The news means uncertainty for hundreds of workers
It is one of the most familiar sights in kitchen cupboards across the world.
Yet Lyle's Golden Syrup actually began life as a by-product from refining sugar cane.
However, Abram Lyle soon realised that the treacly substance could be turned into a delicious preserve and sweetener for cooking - and now the syrup, which was canned for the first time at Plaistow Wharf in London's Docklands, has been a world leader for 127 years.
Despite being more than a century old, not much has changed over the years, including the contents, the packaging and branding of Lyle's Golden Syrup.
However, with the news it is selling its sugar business to America Sugar Refining for £211m in cash means, like any company in an economic downturn, it is having to be more focused.
Lyle's Golden Syrup was first canned at Plaistow Wharf in 1885
The group said the proceeds of the deal would be used to reduce its net debt levels.
Tate & Lyle's sugar business consists of refineries in the UK and Portugal, as well as the Golden Syrup factory in London.
The company is famous in the UK for its sugar products but it is now set to concentrate on its industrial food ingredients division, which produces items used in processed foods such as soups and sauces.
The Tate & Lyle name will continue to be associated with sugar as the American firm will use the brand on the sugar products it sells.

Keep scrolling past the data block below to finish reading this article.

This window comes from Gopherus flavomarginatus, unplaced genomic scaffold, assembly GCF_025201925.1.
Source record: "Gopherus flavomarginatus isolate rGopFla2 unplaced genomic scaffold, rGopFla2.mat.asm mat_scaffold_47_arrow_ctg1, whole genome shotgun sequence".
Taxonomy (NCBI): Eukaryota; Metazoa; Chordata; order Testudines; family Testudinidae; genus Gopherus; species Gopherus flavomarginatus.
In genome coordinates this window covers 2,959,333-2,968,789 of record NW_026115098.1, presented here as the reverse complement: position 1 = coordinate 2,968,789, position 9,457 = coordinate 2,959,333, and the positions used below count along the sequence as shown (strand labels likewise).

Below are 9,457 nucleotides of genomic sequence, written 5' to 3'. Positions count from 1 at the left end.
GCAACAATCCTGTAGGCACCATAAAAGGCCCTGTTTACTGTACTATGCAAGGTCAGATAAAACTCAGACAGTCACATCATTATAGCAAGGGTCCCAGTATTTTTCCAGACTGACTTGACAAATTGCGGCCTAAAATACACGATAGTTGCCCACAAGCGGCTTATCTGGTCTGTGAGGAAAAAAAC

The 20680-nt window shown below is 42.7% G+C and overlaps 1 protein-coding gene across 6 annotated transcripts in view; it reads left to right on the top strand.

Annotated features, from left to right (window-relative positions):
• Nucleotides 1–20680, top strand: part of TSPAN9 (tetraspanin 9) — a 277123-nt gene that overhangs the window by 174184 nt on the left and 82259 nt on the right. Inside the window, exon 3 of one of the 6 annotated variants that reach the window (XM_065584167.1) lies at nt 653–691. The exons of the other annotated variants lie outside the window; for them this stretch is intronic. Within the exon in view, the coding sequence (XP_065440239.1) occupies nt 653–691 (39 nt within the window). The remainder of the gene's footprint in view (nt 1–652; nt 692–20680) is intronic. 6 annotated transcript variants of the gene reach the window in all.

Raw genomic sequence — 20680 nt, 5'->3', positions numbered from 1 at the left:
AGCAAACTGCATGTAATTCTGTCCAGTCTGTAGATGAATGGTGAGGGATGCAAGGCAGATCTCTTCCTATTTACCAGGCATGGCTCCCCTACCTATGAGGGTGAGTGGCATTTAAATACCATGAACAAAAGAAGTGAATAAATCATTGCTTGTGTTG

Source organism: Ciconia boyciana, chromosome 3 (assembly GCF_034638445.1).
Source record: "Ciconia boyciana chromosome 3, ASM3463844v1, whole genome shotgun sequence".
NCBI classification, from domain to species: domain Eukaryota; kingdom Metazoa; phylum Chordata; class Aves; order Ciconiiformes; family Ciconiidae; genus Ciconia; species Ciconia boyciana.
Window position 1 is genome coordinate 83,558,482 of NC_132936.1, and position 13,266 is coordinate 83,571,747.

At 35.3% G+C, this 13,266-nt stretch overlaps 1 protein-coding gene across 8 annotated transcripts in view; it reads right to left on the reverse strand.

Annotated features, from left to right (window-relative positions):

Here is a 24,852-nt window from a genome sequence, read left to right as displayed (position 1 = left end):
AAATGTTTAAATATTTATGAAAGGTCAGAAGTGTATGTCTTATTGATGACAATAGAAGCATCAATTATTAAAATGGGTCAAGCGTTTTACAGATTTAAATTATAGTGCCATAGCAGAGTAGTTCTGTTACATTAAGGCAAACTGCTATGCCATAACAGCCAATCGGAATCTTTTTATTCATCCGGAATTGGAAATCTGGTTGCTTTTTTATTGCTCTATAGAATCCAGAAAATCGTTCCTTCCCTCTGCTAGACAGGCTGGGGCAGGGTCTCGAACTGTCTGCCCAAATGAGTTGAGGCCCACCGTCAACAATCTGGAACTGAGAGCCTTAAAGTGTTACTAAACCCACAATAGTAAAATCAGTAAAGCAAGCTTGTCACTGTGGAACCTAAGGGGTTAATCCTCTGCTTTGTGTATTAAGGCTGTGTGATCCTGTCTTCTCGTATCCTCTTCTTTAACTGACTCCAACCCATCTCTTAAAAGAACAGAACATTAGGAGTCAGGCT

Lyle's Golden Syrup
Lyle's Golden Syrup is older than the first petrol motorcar (1885), Coca-Cola (1886), Marmite (1902), and Cadbury's Dairy Milk (1905).
Gymnasts sometimes use the syrup instead of talc for better grip
Make-up artists have been known to use the syrup mixed with red food dye to create fake blood for films
The syrup's trademark, "out of the strong came forth sweetness" and image of a dead lion and bees, is taken from the Bible, influenced by Abram Lyle's strong religious beliefs.
In the Old Testament, Samson killed an attacking lion, and later noticed a swarm of bees had formed honey in the carcass.
He later turned this into a riddle: "Out of the eater came forth meat and out of the strong came forth sweetness".
The syrup started when Abram Lyle, a Scottish businessman, sent his five sons from Greenock to London to build a sugar refinery. The refinery at Plaistow Wharf ceased trading in sugar in 1967 but continued producing the syrup.
In 1921, Mr Lyle merged his company Abram Lyle & Sons with Henry Tate & Sons to become Tate & Lyle, which is now the only cane sugar refiner in the UK.
Workers canning Lyle's Golden Syrup at Plaistow Wharf
More than a century later the Plaistow Wharf factory remains the sole producer of the product under Tate & Lyle, producing about one million tins of syrup a month.
Although founded in the UK, Tate & Lyle's roots can be traced back to several companies established in the middle of the 19th century focused on sugars in Europe and corn milling in the US and Europe.
About 42 of Tate & Lyle's 1,000 employees are based at the Plaistow factory. The remainder are based at the company's nearby Thames Refinery.
Tate & Lyle has a long history of supporting the communities in which it operates in Europe, the Americas, and South East Asia, which all began with the philanthropic approach of its co-founders.
The company's charitable spend allocations are the areas of education, the environment, health and the arts.
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